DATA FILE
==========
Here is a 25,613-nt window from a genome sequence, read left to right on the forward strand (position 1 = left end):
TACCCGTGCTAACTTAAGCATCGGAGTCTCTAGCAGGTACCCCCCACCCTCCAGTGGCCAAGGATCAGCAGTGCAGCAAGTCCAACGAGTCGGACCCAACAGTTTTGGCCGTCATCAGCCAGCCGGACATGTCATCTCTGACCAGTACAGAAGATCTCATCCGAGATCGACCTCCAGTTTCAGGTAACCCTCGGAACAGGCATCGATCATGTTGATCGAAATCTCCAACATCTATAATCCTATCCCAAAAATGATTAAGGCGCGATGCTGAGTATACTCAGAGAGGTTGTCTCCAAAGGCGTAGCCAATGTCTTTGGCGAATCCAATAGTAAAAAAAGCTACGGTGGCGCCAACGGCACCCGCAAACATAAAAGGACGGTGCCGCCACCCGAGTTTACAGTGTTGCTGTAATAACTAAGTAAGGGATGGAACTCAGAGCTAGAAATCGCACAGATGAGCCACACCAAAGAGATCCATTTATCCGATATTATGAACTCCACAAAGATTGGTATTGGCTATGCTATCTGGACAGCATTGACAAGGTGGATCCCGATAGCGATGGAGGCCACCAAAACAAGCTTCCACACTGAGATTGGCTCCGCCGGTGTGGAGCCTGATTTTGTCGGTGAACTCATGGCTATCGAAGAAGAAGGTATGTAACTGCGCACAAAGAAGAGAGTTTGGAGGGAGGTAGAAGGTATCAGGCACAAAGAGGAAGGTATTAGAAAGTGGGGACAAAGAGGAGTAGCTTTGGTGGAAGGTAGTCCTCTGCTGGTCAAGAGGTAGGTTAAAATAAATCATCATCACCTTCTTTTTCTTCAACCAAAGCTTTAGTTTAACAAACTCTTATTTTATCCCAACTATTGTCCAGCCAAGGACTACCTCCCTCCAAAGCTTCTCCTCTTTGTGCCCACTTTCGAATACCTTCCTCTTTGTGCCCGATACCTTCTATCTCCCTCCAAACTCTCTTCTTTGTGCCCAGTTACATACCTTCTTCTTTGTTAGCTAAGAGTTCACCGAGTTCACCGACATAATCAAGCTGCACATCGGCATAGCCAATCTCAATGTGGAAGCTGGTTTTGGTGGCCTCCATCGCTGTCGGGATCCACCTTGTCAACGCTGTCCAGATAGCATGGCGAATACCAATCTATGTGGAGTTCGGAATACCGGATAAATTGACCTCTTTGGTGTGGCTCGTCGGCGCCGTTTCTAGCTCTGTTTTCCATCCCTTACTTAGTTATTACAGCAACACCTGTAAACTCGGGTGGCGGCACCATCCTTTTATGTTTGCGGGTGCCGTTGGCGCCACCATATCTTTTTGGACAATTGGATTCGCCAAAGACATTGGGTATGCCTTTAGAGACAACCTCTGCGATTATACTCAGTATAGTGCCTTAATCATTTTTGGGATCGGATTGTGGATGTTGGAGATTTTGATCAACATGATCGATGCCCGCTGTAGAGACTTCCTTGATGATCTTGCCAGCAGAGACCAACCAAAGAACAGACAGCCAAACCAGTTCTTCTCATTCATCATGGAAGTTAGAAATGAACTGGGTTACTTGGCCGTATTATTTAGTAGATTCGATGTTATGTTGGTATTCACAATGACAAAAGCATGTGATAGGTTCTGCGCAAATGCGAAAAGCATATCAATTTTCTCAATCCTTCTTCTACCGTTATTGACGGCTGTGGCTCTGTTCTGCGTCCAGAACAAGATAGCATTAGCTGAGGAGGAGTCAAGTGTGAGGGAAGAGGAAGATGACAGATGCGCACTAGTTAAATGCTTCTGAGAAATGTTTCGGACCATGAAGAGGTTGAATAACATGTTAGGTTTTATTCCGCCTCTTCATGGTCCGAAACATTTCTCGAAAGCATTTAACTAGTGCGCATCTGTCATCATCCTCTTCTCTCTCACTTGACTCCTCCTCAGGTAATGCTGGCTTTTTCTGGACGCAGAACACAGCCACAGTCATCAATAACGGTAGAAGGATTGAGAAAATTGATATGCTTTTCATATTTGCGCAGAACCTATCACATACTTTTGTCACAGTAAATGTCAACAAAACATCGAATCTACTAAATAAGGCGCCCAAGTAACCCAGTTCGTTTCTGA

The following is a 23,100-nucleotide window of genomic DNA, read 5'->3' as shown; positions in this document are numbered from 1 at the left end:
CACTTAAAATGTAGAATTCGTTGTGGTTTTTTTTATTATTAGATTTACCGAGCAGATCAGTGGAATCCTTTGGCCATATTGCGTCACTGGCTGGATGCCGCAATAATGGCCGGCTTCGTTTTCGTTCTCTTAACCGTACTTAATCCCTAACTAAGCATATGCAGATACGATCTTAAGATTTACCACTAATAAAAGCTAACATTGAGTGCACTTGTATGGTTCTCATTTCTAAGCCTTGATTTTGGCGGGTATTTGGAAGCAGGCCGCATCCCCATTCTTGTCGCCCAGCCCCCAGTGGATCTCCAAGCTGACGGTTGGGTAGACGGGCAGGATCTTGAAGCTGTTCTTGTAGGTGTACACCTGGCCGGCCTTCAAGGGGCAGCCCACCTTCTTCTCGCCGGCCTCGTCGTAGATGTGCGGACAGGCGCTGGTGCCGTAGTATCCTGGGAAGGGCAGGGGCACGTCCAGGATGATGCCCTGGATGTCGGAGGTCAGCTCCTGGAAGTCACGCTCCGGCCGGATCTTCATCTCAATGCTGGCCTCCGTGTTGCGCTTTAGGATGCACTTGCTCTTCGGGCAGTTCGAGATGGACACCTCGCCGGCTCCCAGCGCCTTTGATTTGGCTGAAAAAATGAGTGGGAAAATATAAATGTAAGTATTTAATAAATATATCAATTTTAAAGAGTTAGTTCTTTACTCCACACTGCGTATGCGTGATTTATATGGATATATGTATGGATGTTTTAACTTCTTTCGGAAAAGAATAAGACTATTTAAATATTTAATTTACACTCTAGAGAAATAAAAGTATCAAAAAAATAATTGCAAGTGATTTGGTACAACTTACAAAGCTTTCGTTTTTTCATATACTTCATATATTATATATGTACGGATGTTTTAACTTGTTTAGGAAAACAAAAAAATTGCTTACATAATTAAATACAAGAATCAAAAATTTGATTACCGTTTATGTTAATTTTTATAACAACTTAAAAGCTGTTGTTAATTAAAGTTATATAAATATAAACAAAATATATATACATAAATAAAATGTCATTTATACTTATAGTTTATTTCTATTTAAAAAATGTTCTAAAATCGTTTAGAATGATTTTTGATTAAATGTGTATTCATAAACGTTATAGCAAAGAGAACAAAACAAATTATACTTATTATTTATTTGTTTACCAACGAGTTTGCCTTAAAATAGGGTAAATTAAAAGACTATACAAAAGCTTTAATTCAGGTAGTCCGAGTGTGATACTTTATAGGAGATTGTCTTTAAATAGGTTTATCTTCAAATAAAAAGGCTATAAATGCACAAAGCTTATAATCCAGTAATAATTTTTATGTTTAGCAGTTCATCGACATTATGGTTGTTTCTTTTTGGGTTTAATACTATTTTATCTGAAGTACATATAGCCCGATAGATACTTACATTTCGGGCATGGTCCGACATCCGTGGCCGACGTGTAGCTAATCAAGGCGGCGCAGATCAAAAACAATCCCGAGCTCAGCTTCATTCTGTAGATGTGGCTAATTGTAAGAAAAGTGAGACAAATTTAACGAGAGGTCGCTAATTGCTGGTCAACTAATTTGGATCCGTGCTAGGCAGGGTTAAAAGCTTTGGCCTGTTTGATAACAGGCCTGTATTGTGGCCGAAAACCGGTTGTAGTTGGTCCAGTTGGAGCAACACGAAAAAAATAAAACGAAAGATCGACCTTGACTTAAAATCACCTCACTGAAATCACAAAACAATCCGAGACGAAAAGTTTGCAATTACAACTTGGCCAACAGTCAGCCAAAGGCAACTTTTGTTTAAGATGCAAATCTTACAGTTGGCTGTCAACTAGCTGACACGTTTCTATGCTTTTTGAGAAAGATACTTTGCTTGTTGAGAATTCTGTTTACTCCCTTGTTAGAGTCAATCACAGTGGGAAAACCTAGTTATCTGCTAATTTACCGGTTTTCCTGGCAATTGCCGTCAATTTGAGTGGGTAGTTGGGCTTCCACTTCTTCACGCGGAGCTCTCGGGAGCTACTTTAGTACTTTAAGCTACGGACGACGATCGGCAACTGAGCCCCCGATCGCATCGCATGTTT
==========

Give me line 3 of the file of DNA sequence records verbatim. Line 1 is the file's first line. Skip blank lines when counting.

The following is a 23,100-nucleotide window of genomic DNA, read 5'->3' as shown; positions in this document are numbered from 1 at the left end: